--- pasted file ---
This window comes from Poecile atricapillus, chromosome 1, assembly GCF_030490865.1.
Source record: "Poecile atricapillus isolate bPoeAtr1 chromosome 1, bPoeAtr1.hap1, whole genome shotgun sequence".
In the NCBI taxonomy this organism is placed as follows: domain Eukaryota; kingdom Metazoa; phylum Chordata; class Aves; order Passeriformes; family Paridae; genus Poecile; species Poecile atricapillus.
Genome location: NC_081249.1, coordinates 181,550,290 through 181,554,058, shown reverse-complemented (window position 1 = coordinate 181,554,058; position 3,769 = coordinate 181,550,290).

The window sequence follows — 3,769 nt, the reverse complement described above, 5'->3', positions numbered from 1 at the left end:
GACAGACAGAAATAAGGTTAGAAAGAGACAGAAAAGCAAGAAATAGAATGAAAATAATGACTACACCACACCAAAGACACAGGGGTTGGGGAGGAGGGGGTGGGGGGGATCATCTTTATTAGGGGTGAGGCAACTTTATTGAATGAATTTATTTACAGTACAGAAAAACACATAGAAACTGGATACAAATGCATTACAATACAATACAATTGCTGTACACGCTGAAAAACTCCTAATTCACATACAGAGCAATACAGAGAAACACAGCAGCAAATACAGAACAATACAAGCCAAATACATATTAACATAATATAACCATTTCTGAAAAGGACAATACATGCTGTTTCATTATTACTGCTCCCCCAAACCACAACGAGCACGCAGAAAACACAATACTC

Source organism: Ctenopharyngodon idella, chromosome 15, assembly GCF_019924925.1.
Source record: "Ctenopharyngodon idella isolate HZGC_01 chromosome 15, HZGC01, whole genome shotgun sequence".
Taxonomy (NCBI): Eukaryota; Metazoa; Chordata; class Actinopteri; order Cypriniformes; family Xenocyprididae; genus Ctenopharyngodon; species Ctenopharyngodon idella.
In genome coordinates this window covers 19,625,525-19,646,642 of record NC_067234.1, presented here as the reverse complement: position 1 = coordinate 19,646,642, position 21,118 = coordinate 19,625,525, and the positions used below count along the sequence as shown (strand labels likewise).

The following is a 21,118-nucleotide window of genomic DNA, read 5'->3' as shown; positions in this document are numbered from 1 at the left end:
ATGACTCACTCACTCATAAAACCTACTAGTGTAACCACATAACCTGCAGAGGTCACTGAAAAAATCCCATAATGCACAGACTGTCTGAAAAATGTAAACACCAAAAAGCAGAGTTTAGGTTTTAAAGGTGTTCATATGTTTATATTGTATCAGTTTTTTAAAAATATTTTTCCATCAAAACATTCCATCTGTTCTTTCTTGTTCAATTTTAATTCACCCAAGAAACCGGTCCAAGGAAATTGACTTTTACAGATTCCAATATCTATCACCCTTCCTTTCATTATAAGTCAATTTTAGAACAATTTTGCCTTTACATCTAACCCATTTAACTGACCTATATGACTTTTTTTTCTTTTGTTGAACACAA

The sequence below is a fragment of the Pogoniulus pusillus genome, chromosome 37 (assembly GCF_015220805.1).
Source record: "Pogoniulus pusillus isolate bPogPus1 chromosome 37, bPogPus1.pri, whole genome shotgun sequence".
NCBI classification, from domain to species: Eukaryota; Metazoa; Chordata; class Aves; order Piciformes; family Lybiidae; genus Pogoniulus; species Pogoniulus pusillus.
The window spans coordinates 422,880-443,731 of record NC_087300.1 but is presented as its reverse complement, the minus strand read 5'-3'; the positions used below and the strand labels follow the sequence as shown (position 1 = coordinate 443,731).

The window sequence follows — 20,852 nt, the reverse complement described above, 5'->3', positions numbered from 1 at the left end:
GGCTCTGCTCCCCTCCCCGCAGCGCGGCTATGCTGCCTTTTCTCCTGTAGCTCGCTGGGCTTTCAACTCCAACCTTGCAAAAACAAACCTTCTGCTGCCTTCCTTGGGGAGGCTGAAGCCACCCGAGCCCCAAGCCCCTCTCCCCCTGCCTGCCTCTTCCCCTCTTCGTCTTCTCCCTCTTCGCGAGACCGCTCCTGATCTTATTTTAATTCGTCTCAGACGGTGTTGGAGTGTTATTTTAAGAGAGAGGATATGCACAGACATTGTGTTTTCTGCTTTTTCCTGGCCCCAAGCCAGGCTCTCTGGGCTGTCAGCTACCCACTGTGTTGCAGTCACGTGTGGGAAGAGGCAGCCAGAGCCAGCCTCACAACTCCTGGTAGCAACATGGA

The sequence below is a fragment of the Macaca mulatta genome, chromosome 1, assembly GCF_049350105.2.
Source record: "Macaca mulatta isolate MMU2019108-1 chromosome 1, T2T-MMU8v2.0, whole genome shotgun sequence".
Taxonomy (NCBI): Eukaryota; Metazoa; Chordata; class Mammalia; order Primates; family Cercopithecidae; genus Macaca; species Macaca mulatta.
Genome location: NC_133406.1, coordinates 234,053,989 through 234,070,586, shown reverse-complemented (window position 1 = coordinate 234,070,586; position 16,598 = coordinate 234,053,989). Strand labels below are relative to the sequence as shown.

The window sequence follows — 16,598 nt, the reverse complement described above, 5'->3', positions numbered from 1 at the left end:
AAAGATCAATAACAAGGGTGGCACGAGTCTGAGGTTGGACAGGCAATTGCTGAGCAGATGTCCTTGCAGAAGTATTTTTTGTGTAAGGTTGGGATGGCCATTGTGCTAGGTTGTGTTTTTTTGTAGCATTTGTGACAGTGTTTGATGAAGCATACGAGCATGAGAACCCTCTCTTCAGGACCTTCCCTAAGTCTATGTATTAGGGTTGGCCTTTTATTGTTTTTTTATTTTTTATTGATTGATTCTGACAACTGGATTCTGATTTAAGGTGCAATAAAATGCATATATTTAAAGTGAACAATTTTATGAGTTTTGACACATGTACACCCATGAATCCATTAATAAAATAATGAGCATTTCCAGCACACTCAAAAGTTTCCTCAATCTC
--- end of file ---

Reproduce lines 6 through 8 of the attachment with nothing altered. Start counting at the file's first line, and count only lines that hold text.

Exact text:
GACAGACAGAAATAAGGTTAGAAAGAGACAGAAAAGCAAGAAATAGAATGAAAATAATGACTACACCACACCAAAGACACAGGGGTTGGGGAGGAGGGGGTGGGGGGGATCATCTTTATTAGGGGTGAGGCAACTTTATTGAATGAATTTATTTACAGTACAGAAAAACACATAGAAACTGGATACAAATGCATTACAATACAATACAATTGCTGTACACGCTGAAAAACTCCTAATTCACATACAGAGCAATACAGAGAAACACAGCAGCAAATACAGAACAATACAAGCCAAATACATATTAACATAATATAACCATTTCTGAAAAGGACAATACATGCTGTTTCATTATTACTGCTCCCCCAAACCACAACGAGCACGCAGAAAACACAATACTC

Source organism: Ctenopharyngodon idella, chromosome 15, assembly GCF_019924925.1.
Source record: "Ctenopharyngodon idella isolate HZGC_01 chromosome 15, HZGC01, whole genome shotgun sequence".